Financial Reporting for Broker Dealers. When you decide to enter the highly regulated broker dealer world, you must arrange to have the properly licensed people registered with your firm. One of those is a FINOP (Financial and Operations Principal). FINOP’s have either a Series 27 license or a Series 28 license. Your broker dealer’s FINOP is required to submit various regulatory filings to FINRA. Note that hiring a bookkeeper or a certified public accountant will not fulfill the requirement of having a licensed FINOP registered with your broker dealer. A new broker dealer, which is defined as a broker dealer Read more about Financial Reporting for Broker Dealers[…]
Early in the year, FINRA released their 2022 Report on FINRA’s Examination and Risk Monitoring Program, which is designed to inform member firms’ compliance programs by providing annual insights from FINRA’s ongoing regulatory operations. In this report detailing FINRA’s top priorities for 2022, FINRA addresses 21 regulatory areas which are grouped into 4 categories: (1) Firm Operations, (2) Communications and Sales, (3) Market Integrity, and (4) Financial Management. From these 21 regulatory areas, FINRA highlights 7 that they feel are the most important and affect a large portion of member firms, which are as follows: Reg BI and Form CRS Read more about FINRA’s Top Priorities for 2022[…]
Citigroup Global Markets Inc. was recently censured and fined $350,000.00 ([PDF] FINRA Case #2019064316401) for failing to have a supervisory system to ensure statements were reviewed timely, as well as not ensuring they were receiving paper statements for accounts at custodians for which they did not have a direct feed. Although this particular incident was a BD fine, this information should be helpful for RIAs as well. An RIA should be conducting personal trade reviews as a part of their Code of Ethics. Considerations The review and supervision of outside brokerage accounts isn’t news; however, it’s important to take a Read more about Personal Trade Reviews[…]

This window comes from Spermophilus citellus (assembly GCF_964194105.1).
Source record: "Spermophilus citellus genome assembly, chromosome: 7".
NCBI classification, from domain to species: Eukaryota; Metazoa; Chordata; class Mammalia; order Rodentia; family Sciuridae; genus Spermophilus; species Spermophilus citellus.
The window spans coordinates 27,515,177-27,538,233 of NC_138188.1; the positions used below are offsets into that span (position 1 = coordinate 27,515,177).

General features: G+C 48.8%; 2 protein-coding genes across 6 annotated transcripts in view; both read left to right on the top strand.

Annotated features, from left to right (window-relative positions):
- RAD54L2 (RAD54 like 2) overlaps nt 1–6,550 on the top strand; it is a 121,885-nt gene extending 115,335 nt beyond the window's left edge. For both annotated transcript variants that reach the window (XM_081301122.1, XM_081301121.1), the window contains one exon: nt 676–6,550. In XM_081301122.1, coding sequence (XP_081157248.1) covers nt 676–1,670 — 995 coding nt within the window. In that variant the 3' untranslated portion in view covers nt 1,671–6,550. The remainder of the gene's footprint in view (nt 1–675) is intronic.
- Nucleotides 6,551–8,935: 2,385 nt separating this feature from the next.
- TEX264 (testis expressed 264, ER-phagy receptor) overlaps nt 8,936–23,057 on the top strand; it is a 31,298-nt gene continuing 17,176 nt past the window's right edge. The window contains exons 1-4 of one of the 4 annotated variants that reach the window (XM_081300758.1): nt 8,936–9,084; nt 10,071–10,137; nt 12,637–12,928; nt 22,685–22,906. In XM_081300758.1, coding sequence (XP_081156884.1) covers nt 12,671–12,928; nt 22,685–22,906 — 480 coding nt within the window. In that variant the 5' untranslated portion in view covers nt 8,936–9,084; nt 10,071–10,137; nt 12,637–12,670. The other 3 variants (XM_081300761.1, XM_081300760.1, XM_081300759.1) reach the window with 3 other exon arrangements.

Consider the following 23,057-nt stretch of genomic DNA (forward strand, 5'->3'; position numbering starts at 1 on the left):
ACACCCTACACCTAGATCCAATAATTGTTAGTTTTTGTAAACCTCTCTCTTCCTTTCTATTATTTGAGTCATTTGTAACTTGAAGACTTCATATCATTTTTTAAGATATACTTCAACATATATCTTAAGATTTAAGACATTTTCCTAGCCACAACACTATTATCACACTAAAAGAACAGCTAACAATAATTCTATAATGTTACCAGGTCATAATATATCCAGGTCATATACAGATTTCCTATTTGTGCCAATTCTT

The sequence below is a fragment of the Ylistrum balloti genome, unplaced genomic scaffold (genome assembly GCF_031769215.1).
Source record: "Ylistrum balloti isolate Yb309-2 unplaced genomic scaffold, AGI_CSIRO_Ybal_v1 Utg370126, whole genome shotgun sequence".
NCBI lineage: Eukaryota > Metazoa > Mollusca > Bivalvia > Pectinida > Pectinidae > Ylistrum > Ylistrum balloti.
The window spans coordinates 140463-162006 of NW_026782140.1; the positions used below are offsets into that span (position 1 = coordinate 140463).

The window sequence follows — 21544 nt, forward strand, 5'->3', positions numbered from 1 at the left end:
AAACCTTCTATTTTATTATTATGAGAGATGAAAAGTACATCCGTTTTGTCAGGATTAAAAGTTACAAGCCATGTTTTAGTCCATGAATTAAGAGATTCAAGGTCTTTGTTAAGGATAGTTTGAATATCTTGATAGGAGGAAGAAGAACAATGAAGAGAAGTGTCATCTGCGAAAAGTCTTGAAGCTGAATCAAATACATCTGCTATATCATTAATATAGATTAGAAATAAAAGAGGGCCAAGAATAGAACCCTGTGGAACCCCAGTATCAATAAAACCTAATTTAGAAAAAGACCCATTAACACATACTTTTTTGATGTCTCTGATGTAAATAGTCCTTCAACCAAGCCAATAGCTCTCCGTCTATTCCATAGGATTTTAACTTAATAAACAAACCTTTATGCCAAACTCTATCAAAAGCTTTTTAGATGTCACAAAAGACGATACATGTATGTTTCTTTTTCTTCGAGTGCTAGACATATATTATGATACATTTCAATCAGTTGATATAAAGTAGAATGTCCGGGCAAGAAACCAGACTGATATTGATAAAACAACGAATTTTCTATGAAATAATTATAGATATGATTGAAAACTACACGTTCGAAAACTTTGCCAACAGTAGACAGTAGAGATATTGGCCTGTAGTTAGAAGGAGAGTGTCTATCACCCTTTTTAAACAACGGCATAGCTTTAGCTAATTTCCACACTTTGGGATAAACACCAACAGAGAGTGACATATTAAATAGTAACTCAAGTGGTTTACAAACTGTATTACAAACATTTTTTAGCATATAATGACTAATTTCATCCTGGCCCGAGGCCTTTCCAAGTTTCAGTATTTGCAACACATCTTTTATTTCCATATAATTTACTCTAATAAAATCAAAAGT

Cybersecurity remains one of the principal operational risks facing broker-dealers and Registered Investment Advisers. Accordingly, FINRA and the SEC’s examiners expect firms to have reasonably designed cybersecurity programs and controls consistent with the firm business model and scale of operations to ensure that sensitive data, including client information, is not lost or misused, or accessed by unauthorized users.
Examiners continue to inquire into the Firm’s controls regarding firewalls, vulnerability, penetration testing, and training during office examinations.
Investment advisers should consider the need to perform a branch office inspection of branch offices pursuant to a branch office inspection schedule. Firms should consider whether a branch audit is warranted using factors such as nature and complexity of the branch’s business, volume of business, complaints, disclosures, number of registered persons, and other relevant factors determined by the firm. Firms are to document the exam schedules for each branch office including a description of the factors used to determine the exam cycle for such locations.
Various states require investment advisers to conduct regular inspections of their branch offices. For example, an investment adviser registered in Georgia is required to inspect each office location at least annually to ensure that its written policies and procedures are enforced. Even when an investment adviser is not explicitly required to conduct branch inspections, it should still implement a branch inspection program as part of its supervisory procedures. Also, investment advisers lacking an adequate branch office inspection program expose themselves to significant liability for failure to supervise in the event misconduct at the branch goes undetected.
You get that call, and your heart drops. You knew that a regulatory exam was on the horizon, but you have put off thinking about it. Now, you are face-to-face with an upcoming FINRA examination, and the panic has set in.